“Enhanced Recovery After Surgery” Pathway Promising for Cardiac Surgery

Male patient lying in hospital bed recovering from surgery

Over the past decade, various non-cardiac surgical specialties have created perioperative guidelines aimed at enhanced recovery after surgery (ERAS). These pathways have been tied to significant improvement in clinical outcomes, shorter length of stay and lower costs.

In 2018, a multidisciplinary team at Brigham and Women’s Hospital led by Tsuyoshi Kaneko, MD, director of Clinical Outcomes Research at the Brigham, an assistant professor of Surgery at Harvard Medical School, and the senior principal investigator, developed a multimodal ERAS program to optimize perioperative care in cardiac surgery. The team also included Sary Aranki, MD, an associate professor of Surgery, and two co-first authors, Farhang Yazdchi, MD, and Sameer Hirji, MD, who are both cardiothoracic surgery fellows in the Division of Thoracic and Cardiac Surgery. Together, their study reports promising early results in Seminars in Thoracic and Cardiovascular Surgery.


The researchers began by assembling two cohorts:

  • ERAS cohort—102 patients who underwent cardiac surgery under the ERAS quality improvement initiative protocol between May 2018 and June 30, 2019 (not all patients undergoing cardiac surgery during this period were eligible for the ERAS pathway)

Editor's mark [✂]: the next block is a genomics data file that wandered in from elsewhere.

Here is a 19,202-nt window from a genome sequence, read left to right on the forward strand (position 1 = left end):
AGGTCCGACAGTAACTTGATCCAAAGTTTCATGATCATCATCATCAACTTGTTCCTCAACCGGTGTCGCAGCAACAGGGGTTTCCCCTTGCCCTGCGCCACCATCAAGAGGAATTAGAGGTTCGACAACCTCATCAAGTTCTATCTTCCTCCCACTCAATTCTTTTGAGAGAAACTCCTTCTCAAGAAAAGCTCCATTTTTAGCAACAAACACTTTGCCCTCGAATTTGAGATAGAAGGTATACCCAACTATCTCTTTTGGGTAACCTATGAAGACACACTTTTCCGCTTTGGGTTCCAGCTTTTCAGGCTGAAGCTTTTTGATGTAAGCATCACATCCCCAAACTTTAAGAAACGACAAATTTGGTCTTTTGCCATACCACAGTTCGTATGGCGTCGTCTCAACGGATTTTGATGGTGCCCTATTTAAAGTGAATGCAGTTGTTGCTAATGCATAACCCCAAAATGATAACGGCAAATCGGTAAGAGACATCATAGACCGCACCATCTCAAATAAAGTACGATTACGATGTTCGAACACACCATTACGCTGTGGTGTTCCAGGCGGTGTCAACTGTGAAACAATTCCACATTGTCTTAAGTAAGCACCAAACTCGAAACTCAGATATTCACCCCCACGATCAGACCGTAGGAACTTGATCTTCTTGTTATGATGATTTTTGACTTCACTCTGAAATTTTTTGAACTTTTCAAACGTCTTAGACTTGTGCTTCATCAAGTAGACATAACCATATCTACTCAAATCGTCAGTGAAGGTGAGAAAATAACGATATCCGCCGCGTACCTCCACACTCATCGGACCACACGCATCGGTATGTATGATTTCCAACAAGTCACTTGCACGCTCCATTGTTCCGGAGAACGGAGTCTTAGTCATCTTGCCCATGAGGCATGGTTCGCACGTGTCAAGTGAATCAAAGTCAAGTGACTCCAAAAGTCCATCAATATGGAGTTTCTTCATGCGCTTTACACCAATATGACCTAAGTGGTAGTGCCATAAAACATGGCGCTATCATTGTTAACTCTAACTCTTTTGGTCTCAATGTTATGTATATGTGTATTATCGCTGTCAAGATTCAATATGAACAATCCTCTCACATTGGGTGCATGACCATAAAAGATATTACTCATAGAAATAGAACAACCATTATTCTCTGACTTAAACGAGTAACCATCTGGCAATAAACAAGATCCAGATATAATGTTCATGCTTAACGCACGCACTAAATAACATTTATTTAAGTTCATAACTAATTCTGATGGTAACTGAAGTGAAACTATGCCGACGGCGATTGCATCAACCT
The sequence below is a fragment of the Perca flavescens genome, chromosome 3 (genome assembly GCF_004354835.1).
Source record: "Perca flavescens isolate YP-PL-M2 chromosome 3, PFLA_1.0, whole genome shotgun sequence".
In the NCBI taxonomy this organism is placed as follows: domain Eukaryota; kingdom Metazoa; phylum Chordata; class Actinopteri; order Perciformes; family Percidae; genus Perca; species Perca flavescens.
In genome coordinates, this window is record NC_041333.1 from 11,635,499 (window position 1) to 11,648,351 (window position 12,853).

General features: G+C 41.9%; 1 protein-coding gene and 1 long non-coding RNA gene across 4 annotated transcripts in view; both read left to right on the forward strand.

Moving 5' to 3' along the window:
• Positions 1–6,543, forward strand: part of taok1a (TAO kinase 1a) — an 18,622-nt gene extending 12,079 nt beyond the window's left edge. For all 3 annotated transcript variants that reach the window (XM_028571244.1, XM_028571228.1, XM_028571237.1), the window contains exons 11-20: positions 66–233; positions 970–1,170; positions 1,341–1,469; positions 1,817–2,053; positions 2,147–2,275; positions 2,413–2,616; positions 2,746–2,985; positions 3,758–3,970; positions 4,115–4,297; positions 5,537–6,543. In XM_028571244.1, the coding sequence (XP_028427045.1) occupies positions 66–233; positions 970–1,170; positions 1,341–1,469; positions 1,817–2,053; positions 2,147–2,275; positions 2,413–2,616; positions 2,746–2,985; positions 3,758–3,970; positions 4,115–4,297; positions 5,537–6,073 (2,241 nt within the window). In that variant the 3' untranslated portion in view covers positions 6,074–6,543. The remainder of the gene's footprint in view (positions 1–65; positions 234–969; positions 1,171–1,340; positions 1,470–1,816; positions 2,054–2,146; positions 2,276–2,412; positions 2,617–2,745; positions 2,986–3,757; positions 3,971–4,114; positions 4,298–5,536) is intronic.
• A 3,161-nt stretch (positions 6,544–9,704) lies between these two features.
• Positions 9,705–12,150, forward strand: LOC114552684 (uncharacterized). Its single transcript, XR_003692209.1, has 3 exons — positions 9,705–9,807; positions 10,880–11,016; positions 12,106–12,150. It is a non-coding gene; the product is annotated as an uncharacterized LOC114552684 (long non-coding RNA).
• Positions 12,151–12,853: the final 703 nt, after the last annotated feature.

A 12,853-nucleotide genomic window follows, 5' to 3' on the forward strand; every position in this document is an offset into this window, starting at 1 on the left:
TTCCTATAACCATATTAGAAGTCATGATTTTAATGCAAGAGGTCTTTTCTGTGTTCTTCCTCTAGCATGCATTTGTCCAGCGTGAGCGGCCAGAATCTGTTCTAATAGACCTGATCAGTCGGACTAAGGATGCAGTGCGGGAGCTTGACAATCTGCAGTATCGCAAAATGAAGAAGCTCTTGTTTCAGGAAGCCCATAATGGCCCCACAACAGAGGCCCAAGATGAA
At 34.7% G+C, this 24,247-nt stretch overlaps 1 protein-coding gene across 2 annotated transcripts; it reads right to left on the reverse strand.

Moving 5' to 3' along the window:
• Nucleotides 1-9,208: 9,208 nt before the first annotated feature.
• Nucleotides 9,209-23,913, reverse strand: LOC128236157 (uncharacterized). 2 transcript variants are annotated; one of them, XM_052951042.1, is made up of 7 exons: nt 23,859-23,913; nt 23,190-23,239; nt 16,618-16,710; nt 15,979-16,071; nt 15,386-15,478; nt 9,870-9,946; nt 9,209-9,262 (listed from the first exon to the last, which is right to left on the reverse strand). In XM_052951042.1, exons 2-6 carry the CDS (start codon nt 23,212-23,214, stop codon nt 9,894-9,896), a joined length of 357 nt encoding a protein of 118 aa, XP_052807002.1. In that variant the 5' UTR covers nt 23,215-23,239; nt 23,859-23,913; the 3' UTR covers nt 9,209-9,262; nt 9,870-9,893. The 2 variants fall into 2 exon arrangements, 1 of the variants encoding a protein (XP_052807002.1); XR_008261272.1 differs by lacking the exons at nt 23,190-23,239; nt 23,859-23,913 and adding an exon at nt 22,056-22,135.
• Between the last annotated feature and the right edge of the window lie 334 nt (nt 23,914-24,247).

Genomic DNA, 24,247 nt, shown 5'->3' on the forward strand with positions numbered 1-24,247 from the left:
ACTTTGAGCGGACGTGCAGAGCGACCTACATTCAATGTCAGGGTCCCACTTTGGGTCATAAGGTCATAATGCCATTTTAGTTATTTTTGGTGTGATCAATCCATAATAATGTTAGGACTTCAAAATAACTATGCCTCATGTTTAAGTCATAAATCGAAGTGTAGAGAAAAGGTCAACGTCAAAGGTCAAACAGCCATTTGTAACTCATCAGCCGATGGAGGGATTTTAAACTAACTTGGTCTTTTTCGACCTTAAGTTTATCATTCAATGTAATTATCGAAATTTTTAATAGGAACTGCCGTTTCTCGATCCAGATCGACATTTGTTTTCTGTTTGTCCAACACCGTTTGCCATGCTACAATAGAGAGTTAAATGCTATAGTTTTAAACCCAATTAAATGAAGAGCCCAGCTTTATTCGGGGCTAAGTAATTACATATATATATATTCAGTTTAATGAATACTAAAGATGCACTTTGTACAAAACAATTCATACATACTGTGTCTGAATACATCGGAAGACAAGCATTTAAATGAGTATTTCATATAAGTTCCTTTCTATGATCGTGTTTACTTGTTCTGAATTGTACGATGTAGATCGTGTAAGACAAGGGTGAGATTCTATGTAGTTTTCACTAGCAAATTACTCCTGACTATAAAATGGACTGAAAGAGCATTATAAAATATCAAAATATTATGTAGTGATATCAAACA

• Pre-ERAS cohort—1,195 cardiac surgery patients treated by the same surgeons and clinicians between January 2017 and March 2018 (certain exclusion criteria applied to this group as well)

The analysis included 75 matched pairs of patients from the two groups.

Primary Outcomes

Compared with the pre-ERAS group, the ERAS cohort had significantly better primary outcomes (values listed are medians):

  • Ventilation time—3.5 vs. 5.3 hours (P=0.01)
  • ICU length of stay—28 vs. 48 hours (P=0.005)
  • Postoperative hospital length of stay—5 vs. 6 days (P=0.03)

Secondary Outcomes

There were no deaths within 30 days. The two groups did not differ with regard to:

  • 30-day readmission rate
  • Postoperative stroke
  • Postoperative acute kidney injury
  • New atrial fibrillation
  • Reoperation for bleeding
  • 2-year survival

Launching an ERAS Protocol

The authors provide detail about the interventions included in the ERAS pathway in each phase of surgery (pre-, peri- and postoperative). They also discuss how they overcame system-level barriers at the hospital and “learning inertia” among the staff.

Since the time the Brigham pathway was created, the new ERAS Cardiac Society has published evidence-driven, expert-consensus recommendations in JAMA Surgery to help institutions develop their own ERAS algorithms.

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